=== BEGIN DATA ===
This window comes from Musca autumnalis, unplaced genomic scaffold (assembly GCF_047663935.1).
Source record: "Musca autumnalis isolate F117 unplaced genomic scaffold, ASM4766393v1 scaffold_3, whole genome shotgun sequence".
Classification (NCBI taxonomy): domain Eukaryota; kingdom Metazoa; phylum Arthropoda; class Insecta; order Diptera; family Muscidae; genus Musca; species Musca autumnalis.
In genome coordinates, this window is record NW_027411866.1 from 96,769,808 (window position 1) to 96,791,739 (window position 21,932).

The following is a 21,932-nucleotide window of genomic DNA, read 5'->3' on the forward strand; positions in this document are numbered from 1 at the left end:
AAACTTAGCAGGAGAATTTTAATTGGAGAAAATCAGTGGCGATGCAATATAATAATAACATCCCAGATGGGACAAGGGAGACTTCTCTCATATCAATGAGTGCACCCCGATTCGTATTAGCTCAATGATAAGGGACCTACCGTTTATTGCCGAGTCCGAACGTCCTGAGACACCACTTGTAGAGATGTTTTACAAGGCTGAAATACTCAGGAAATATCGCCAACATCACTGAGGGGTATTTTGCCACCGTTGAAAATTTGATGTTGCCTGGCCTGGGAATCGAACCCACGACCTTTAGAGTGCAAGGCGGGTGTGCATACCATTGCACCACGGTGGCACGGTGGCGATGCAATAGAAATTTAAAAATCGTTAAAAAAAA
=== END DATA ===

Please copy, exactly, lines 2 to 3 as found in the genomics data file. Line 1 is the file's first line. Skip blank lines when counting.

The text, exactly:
Source record: "Musca autumnalis isolate F117 unplaced genomic scaffold, ASM4766393v1 scaffold_3, whole genome shotgun sequence".
Classification (NCBI taxonomy): domain Eukaryota; kingdom Metazoa; phylum Arthropoda; class Insecta; order Diptera; family Muscidae; genus Musca; species Musca autumnalis.